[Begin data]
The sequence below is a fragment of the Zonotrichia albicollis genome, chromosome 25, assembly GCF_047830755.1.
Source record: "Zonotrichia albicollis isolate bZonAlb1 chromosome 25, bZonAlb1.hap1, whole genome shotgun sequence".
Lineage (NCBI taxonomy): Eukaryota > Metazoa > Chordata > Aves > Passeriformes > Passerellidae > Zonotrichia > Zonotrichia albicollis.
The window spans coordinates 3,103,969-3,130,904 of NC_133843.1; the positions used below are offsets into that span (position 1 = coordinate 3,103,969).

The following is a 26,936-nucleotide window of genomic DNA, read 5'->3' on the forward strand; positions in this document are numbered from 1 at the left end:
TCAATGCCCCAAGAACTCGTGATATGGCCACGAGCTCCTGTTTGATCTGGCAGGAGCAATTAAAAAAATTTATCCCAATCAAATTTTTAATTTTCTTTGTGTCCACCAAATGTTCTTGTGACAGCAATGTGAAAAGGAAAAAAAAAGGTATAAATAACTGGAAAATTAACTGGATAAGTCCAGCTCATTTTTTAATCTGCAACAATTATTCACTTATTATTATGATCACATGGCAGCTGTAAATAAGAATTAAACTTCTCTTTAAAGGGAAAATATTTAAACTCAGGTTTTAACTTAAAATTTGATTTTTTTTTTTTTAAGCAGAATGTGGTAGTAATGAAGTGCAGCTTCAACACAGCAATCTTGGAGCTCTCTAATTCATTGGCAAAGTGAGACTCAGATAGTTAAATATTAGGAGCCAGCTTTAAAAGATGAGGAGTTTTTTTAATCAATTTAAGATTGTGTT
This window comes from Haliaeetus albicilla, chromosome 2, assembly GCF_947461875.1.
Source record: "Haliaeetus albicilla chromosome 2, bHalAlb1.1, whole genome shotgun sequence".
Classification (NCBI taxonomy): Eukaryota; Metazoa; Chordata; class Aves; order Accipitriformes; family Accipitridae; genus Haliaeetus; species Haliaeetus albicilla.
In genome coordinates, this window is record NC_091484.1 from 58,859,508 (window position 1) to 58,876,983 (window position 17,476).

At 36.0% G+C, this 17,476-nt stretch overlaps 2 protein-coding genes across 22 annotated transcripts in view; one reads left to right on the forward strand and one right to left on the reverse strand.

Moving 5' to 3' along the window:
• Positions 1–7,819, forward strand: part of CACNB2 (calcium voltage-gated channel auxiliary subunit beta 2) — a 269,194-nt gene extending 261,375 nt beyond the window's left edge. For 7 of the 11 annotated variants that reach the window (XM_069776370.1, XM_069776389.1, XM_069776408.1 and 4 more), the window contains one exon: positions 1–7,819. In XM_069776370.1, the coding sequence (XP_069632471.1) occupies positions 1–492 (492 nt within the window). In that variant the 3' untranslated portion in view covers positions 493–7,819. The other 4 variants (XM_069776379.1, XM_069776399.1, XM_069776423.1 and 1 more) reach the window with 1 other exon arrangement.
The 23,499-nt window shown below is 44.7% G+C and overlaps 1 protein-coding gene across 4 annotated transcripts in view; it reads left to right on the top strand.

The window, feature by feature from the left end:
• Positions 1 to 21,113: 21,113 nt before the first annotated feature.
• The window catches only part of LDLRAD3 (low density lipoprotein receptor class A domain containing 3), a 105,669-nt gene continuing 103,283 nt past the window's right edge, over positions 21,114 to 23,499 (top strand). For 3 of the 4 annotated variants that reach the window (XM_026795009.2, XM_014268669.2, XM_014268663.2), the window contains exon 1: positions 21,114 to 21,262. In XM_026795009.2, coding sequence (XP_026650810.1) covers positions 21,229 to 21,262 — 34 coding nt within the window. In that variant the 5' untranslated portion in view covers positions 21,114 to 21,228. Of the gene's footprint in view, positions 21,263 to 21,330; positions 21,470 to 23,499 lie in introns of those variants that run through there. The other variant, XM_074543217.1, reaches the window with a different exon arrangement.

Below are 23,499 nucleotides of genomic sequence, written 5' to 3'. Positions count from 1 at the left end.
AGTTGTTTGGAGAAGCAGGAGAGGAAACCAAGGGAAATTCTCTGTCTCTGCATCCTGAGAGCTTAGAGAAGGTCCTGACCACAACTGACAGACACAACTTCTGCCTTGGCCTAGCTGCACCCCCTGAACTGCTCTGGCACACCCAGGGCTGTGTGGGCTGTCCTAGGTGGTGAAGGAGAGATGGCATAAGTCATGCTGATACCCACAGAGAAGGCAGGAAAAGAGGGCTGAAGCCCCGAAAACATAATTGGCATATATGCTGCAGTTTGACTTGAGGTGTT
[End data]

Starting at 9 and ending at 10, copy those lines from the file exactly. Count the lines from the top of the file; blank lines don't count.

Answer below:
Classification (NCBI taxonomy): Eukaryota; Metazoa; Chordata; class Aves; order Accipitriformes; family Accipitridae; genus Haliaeetus; species Haliaeetus albicilla.
In genome coordinates, this window is record NC_091484.1 from 58,859,508 (window position 1) to 58,876,983 (window position 17,476).